Theory and History of Ontology
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Theory and History of Ontology by Raul Corazzon | e-mail: rc
"In addition to developing the hypothetical syllogism, Stoic logic also elaborated categories, which likewise stand in contrast to Aristotelian thought. The Stoics teach that there are four categories: substance, quality, disposition, and relative disposition.(140) Rather than being horizontal, signifying aspects of an enduring substance which are accidental and which can be shorn from it without destroying its essence, the Stoic categories are vertical. They move from lesser to greater levels of concreteness. None is accidental; all must be present in a given reality if that reality is to be grasped in all its individuality. Substance denotes the materiality of a thing and is possessed by everything except the incorporeals. Quality denotes the way in which matter is organized to form an individual being. Disposition includes times, places, actions, size, and color. It describes the particular situation and attributes of the individual. All the features covered by the category of disposition, including color,(141) are regarded by the Stoics as inherent in the individual. This view harmonizes with the doctrine in Stoic physics that bodies create their own extension and their own time and space, so to speak, through their tonos and activity. Relative disposition denotes the way that an individual thing is related to other phenomena. None of the four Stoic categories can be removed from an individual being without that being ceasing to be itself. At each level of specificity the categories refer to something integral to the individual being's reality. The categories mirror the physics of concrete individual events taught by the Stoa. Although officially classified under logic, the Stoic categories are really pertinent to physics since they are modes of expressing reality.(142)"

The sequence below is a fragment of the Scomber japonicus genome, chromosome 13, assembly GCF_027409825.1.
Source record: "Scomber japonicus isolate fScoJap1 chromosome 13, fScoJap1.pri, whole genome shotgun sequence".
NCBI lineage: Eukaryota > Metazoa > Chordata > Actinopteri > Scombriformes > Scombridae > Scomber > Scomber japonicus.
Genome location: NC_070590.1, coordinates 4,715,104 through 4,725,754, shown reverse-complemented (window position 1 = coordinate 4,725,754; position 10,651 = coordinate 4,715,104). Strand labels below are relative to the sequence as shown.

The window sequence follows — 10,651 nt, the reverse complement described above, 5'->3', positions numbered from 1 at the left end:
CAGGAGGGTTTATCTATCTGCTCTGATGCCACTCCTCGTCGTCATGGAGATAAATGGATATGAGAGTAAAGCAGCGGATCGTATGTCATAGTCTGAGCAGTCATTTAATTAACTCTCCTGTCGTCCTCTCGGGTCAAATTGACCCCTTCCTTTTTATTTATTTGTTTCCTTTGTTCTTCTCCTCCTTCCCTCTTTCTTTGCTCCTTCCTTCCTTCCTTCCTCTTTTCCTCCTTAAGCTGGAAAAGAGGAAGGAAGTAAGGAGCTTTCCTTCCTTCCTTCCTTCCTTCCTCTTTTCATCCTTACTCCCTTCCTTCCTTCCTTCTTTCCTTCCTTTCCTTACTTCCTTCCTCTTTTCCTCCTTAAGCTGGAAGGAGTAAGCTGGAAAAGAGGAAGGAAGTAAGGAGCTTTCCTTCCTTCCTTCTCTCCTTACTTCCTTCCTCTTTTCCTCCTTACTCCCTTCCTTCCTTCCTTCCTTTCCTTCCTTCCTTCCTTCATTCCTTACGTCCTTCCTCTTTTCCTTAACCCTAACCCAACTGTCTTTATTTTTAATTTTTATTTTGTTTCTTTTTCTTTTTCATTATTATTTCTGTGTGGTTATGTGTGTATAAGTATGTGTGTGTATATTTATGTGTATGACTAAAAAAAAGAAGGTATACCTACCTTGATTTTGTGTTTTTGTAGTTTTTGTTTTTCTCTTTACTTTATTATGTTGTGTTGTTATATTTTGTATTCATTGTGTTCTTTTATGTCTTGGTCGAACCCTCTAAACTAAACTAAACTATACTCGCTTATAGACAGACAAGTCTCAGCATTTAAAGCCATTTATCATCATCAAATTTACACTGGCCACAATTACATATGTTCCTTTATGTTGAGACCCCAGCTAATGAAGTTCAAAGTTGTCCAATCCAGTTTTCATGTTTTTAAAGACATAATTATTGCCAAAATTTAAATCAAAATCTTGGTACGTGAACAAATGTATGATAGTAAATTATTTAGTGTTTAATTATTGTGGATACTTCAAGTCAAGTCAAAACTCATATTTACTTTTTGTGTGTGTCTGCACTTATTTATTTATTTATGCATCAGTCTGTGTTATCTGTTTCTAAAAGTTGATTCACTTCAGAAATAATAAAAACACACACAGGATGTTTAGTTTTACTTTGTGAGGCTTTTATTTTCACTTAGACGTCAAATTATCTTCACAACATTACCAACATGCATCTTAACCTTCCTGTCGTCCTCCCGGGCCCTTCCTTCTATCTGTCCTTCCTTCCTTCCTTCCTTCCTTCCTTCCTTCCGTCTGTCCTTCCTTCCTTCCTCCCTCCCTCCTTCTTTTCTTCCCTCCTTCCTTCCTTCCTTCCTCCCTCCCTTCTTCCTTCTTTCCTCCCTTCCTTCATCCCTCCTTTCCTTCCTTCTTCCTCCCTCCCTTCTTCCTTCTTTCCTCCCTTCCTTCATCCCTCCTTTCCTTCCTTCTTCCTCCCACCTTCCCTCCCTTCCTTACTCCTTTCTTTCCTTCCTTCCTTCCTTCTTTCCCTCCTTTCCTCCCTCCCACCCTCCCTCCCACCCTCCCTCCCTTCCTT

(142) Bochenski, Ancient Formal Logic, p. 87; Bréhier, Chrysippe, pp. 132-33; Phillip De-Lacy, "The Stoic Categories as Methodological Principles,"Transactions and Proceedings of the American Philological Association, 76 (1945), 246-63; Goldschmidt, Le système stoïcien, p. 23; Sambursky, Physics of the Stoics, p. 18; Sandbach, The Stoics, pp. 93-94. On the other hand, A. C. Lloyd, "Grammar and Metaphysics in the Stoa," in Problems in Stoicism, ed. Long, p. 65 and Rist, Stoic Philosophy, pp. 15260 argue that the categories should be regarded entirely as lekta. (pp. 55-56)
From: Marcia L. Colish, The Stoic Tradition from Antiquity to the Early Middle Ages. I. Stoicism in Classical Latin Literature, Leiden: Brill 1985.